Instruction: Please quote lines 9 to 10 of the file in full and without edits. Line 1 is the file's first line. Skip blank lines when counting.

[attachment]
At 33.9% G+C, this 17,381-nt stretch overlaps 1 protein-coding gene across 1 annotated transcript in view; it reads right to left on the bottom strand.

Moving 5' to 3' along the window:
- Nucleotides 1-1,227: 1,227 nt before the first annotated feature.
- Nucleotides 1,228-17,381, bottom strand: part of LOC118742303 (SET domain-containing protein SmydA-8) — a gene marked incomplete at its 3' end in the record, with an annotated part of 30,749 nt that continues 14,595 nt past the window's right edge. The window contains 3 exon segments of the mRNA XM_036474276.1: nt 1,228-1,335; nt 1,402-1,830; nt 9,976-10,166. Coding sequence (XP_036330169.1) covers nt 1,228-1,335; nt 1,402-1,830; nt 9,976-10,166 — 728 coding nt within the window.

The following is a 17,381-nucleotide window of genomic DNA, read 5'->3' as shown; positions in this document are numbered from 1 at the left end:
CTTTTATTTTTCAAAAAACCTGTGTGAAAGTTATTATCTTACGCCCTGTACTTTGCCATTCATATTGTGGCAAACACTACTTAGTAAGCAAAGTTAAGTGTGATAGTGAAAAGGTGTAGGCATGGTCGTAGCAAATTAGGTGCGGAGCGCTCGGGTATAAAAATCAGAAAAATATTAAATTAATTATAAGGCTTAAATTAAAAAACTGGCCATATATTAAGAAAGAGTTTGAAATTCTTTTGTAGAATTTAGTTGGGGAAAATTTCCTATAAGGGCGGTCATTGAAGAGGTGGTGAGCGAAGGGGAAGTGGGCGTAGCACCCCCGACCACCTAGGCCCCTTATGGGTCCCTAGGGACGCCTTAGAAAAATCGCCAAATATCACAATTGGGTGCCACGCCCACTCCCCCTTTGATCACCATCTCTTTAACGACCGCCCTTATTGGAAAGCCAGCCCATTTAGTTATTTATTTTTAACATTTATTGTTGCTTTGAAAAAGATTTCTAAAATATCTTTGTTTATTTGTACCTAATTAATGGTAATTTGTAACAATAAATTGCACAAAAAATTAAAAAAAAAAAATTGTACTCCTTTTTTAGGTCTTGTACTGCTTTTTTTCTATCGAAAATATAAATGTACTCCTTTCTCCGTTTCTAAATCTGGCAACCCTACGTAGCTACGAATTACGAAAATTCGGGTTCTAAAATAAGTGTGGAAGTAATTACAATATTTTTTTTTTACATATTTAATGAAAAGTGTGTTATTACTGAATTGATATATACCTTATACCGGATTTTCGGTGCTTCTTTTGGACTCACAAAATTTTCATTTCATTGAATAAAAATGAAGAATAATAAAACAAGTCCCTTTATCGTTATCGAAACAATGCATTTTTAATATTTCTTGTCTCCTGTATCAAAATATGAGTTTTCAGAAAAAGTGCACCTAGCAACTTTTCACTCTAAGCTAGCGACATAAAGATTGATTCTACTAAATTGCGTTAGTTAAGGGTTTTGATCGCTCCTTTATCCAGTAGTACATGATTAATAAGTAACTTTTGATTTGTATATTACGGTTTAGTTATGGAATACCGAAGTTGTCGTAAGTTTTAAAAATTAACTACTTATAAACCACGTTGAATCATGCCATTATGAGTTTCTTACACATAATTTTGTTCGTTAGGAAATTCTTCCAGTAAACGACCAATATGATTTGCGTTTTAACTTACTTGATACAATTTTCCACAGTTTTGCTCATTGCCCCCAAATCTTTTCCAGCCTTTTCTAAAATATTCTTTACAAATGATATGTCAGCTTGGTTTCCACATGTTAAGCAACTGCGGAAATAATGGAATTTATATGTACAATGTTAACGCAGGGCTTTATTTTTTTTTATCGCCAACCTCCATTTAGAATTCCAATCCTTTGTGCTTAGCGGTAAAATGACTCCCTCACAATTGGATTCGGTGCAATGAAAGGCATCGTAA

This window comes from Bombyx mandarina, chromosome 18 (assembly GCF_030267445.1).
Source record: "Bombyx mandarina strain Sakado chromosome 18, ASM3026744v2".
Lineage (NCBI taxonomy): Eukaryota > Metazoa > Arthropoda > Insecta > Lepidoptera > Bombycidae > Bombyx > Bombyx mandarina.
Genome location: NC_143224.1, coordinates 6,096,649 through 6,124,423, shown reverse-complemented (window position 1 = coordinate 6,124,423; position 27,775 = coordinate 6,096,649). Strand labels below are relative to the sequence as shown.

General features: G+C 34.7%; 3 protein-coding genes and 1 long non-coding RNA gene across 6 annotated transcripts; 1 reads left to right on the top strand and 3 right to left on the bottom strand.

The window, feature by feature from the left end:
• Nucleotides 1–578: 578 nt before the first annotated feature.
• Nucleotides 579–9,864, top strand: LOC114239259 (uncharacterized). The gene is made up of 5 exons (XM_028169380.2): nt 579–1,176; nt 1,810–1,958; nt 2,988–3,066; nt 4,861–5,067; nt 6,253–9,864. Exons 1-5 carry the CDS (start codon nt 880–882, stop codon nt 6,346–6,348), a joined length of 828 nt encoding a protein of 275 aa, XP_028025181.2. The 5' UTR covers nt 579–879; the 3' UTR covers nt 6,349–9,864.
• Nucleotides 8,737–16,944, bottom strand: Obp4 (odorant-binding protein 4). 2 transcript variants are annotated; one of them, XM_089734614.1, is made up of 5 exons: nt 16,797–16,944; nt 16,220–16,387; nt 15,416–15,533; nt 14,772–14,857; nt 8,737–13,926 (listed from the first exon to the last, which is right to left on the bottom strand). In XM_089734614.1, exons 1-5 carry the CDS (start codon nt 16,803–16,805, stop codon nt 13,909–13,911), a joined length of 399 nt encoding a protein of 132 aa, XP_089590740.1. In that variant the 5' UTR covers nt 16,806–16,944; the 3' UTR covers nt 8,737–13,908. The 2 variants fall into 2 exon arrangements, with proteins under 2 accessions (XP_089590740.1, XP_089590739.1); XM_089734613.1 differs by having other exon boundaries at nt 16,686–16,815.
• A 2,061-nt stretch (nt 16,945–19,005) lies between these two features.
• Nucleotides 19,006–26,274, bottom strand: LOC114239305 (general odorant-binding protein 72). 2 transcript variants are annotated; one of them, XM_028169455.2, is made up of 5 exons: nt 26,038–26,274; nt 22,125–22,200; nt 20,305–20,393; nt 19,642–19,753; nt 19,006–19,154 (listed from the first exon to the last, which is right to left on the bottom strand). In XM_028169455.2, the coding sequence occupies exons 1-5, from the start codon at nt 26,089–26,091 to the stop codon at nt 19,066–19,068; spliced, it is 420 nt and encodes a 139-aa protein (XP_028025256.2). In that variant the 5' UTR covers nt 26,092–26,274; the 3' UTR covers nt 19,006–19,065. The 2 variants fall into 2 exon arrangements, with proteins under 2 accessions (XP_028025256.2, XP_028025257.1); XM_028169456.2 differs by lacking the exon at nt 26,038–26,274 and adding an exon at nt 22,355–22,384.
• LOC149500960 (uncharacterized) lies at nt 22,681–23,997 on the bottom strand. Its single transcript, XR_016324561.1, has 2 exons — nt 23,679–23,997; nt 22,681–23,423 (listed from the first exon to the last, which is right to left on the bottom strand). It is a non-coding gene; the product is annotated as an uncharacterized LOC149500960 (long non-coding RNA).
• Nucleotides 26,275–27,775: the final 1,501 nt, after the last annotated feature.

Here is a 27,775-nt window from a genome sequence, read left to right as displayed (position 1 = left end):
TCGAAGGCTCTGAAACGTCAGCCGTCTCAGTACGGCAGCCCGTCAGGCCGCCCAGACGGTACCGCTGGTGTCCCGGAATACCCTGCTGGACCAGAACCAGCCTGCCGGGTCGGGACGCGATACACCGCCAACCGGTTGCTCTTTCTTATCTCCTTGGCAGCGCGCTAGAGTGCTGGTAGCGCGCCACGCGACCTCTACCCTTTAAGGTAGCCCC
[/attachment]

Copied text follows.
Lineage (NCBI taxonomy): Eukaryota > Metazoa > Arthropoda > Insecta > Lepidoptera > Bombycidae > Bombyx > Bombyx mandarina.
Genome location: NC_143224.1, coordinates 6,096,649 through 6,124,423, shown reverse-complemented (window position 1 = coordinate 6,124,423; position 27,775 = coordinate 6,096,649). Strand labels below are relative to the sequence as shown.